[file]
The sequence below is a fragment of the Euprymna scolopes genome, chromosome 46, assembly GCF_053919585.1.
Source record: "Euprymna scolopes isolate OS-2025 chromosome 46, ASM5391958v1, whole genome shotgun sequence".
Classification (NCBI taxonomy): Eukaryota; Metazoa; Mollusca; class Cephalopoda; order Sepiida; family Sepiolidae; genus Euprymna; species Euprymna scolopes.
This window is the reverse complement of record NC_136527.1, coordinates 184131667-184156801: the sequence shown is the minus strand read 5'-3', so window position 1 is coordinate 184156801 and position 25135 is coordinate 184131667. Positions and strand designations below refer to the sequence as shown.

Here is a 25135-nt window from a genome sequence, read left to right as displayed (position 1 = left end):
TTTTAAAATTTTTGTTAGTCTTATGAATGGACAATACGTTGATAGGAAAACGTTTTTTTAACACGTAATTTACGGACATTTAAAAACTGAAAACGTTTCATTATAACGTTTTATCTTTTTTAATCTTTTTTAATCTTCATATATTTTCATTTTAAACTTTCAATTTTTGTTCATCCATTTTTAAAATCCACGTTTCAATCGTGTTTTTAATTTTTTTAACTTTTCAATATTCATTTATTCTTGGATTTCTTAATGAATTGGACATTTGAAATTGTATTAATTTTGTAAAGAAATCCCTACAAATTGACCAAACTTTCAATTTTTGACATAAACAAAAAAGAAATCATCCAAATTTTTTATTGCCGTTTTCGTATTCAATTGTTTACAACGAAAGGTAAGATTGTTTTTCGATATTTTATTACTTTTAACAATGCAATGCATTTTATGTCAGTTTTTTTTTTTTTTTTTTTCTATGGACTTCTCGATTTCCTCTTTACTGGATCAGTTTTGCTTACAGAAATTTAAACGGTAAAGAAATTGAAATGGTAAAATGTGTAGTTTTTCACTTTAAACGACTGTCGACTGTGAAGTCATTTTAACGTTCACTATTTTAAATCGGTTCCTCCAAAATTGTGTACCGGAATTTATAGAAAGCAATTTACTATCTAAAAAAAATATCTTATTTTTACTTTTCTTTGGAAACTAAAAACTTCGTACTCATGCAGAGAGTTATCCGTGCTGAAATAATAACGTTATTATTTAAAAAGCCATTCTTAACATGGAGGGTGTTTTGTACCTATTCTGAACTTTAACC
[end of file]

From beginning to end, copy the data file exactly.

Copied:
The sequence below is a fragment of the Euprymna scolopes genome, chromosome 46, assembly GCF_053919585.1.
Source record: "Euprymna scolopes isolate OS-2025 chromosome 46, ASM5391958v1, whole genome shotgun sequence".
Classification (NCBI taxonomy): Eukaryota; Metazoa; Mollusca; class Cephalopoda; order Sepiida; family Sepiolidae; genus Euprymna; species Euprymna scolopes.
This window is the reverse complement of record NC_136527.1, coordinates 184131667-184156801: the sequence shown is the minus strand read 5'-3', so window position 1 is coordinate 184156801 and position 25135 is coordinate 184131667. Positions and strand designations below refer to the sequence as shown.

Here is a 25135-nt window from a genome sequence, read left to right as displayed (position 1 = left end):
TTTTAAAATTTTTGTTAGTCTTATGAATGGACAATACGTTGATAGGAAAACGTTTTTTTAACACGTAATTTACGGACATTTAAAAACTGAAAACGTTTCATTATAACGTTTTATCTTTTTTAATCTTTTTTAATCTTCATATATTTTCATTTTAAACTTTCAATTTTTGTTCATCCATTTTTAAAATCCACGTTTCAATCGTGTTTTTAATTTTTTTAACTTTTCAATATTCATTTATTCTTGGATTTCTTAATGAATTGGACATTTGAAATTGTATTAATTTTGTAAAGAAATCCCTACAAATTGACCAAACTTTCAATTTTTGACATAAACAAAAAAGAAATCATCCAAATTTTTTATTGCCGTTTTCGTATTCAATTGTTTACAACGAAAGGTAAGATTGTTTTTCGATATTTTATTACTTTTAACAATGCAATGCATTTTATGTCAGTTTTTTTTTTTTTTTTTTTCTATGGACTTCTCGATTTCCTCTTTACTGGATCAGTTTTGCTTACAGAAATTTAAACGGTAAAGAAATTGAAATGGTAAAATGTGTAGTTTTTCACTTTAAACGACTGTCGACTGTGAAGTCATTTTAACGTTCACTATTTTAAATCGGTTCCTCCAAAATTGTGTACCGGAATTTATAGAAAGCAATTTACTATCTAAAAAAAATATCTTATTTTTACTTTTCTTTGGAAACTAAAAACTTCGTACTCATGCAGAGAGTTATCCGTGCTGAAATAATAACGTTATTATTTAAAAAGCCATTCTTAACATGGAGGGTGTTTTGTACCTATTCTGAACTTTAACC